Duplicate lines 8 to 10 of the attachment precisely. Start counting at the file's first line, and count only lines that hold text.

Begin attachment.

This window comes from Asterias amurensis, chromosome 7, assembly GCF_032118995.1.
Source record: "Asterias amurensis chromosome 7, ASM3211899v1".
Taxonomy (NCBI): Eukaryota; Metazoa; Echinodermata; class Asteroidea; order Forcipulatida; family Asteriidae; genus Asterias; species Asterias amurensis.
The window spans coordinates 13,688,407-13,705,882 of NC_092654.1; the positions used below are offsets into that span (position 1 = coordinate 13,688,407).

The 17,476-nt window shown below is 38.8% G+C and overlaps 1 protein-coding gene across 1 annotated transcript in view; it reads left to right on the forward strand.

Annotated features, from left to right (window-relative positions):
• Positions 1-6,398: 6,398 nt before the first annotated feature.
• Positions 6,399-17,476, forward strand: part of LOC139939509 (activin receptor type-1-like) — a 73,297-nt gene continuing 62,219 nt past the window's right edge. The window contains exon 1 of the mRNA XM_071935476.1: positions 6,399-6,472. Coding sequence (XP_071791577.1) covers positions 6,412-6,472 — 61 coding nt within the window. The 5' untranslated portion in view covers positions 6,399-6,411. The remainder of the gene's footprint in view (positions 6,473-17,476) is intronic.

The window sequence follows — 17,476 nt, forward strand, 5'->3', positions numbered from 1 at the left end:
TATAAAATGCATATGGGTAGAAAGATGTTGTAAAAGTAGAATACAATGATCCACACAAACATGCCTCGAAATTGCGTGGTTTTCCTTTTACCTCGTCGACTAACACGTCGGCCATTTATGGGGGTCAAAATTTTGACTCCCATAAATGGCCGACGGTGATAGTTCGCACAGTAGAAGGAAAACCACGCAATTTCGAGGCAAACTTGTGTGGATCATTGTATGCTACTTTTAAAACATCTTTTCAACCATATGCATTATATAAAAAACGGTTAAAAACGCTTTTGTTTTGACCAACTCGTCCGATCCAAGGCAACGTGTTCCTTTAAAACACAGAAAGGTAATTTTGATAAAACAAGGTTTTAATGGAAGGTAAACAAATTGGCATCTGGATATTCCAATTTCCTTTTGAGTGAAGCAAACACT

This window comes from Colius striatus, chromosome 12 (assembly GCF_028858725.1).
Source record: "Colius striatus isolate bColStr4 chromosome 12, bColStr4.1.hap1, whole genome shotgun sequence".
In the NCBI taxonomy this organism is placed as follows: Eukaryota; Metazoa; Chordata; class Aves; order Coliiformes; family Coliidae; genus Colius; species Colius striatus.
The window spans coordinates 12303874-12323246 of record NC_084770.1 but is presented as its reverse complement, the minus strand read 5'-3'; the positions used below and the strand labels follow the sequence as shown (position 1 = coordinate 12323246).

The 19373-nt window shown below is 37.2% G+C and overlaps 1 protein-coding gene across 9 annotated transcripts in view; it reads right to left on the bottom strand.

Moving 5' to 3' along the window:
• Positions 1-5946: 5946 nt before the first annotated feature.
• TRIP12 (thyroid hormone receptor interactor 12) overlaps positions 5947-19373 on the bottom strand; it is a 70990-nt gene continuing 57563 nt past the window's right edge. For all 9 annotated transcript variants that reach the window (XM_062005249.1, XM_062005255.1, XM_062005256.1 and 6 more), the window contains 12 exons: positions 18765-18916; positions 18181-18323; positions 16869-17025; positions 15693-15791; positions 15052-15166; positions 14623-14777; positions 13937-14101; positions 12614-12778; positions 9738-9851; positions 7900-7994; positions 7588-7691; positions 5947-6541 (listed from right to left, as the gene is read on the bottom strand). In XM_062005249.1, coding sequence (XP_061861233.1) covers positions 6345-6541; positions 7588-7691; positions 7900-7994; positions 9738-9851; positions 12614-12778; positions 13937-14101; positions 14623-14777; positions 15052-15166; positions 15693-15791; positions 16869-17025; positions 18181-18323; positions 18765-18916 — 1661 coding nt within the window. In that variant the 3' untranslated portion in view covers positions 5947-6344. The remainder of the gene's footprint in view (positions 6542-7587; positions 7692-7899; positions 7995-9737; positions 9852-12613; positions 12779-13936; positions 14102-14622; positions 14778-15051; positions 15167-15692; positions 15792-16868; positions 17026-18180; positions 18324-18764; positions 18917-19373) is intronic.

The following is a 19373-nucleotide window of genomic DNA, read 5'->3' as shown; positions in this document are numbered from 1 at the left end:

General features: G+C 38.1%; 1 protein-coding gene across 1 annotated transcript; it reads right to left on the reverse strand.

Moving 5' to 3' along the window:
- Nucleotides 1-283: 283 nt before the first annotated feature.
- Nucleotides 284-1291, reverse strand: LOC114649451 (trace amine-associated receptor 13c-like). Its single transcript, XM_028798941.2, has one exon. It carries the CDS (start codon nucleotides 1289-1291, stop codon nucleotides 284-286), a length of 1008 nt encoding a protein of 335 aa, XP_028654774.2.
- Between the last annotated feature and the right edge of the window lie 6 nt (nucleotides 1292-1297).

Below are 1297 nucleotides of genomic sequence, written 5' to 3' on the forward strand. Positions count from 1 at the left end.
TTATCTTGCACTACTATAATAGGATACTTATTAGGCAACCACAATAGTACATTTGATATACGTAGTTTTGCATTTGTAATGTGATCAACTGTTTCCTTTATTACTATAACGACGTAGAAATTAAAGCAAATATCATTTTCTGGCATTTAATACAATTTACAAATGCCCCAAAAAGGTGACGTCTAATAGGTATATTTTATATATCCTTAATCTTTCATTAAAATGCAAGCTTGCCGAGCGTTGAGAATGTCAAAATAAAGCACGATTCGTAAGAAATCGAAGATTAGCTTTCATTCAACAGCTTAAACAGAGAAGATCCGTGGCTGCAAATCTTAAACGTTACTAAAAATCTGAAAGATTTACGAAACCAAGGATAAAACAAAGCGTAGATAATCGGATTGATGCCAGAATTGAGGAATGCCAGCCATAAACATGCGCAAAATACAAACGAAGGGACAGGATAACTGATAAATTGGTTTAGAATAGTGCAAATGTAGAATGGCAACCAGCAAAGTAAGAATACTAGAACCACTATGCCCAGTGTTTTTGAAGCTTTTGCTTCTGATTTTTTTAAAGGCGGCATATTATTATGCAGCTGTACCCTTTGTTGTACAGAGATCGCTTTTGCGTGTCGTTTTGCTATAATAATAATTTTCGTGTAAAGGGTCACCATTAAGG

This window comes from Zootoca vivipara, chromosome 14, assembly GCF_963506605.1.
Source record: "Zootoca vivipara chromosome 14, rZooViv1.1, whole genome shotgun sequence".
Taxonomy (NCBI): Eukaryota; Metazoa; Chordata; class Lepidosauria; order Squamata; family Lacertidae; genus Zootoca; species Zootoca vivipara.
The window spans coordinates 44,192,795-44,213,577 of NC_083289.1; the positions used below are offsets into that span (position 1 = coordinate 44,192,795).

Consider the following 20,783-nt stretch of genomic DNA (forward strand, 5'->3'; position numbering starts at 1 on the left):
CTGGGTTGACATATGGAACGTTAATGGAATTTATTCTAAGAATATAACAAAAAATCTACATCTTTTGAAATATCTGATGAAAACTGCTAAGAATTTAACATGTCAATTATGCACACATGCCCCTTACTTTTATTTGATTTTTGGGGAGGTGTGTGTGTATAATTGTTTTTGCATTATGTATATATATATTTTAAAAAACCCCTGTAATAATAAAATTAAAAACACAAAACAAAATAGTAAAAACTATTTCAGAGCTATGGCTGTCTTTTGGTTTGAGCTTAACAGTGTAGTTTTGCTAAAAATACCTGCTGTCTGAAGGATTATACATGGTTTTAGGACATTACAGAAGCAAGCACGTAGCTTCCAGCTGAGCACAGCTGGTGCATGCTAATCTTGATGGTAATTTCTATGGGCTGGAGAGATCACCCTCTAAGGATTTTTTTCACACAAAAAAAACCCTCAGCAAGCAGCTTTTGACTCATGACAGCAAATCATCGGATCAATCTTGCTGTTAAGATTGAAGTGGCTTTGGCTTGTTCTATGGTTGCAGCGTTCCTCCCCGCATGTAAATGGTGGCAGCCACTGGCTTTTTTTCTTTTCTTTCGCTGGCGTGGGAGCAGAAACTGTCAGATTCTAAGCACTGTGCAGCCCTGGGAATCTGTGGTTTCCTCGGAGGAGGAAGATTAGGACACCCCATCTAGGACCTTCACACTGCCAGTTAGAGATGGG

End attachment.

• Positions 6,399-17,476, forward strand: part of LOC139939509 (activin receptor type-1-like) — a 73,297-nt gene continuing 62,219 nt past the window's right edge. The window contains exon 1 of the mRNA XM_071935476.1: positions 6,399-6,472. Coding sequence (XP_071791577.1) covers positions 6,412-6,472 — 61 coding nt within the window. The 5' untranslated portion in view covers positions 6,399-6,411. The remainder of the gene's footprint in view (positions 6,473-17,476) is intronic.

The window sequence follows — 17,476 nt, forward strand, 5'->3', positions numbered from 1 at the left end:
TATAAAATGCATATGGGTAGAAAGATGTTGTAAAAGTAGAATACAATGATCCACACAAACATGCCTCGAAATTGCGTGGTTTTCCTTTTACCTCGTCGACTAACACGTCGGCCATTTATGGGGGTCAAAATTTTGACTCCCATAAATGGCCGACGGTGATAGTTCGCACAGTAGAAGGAAAACCACGCAATTTCGAGGCAAACTTGTGTGGATCATTGTATGCTACTTTTAAAACATCTTTTCAACCATATGCATTATATAAAAAACGGTTAAAAACGCTTTTGTTTTGACCAACTCGTCCGATCCAAGGCAACGTGTTCCTTTAAAACACAGAAAGGTAATTTTGATAAAACAAGGTTTTAATGGAAGGTAAACAAATTGGCATCTGGATATTCCAATTTCCTTTTGAGTGAAGCAAACACT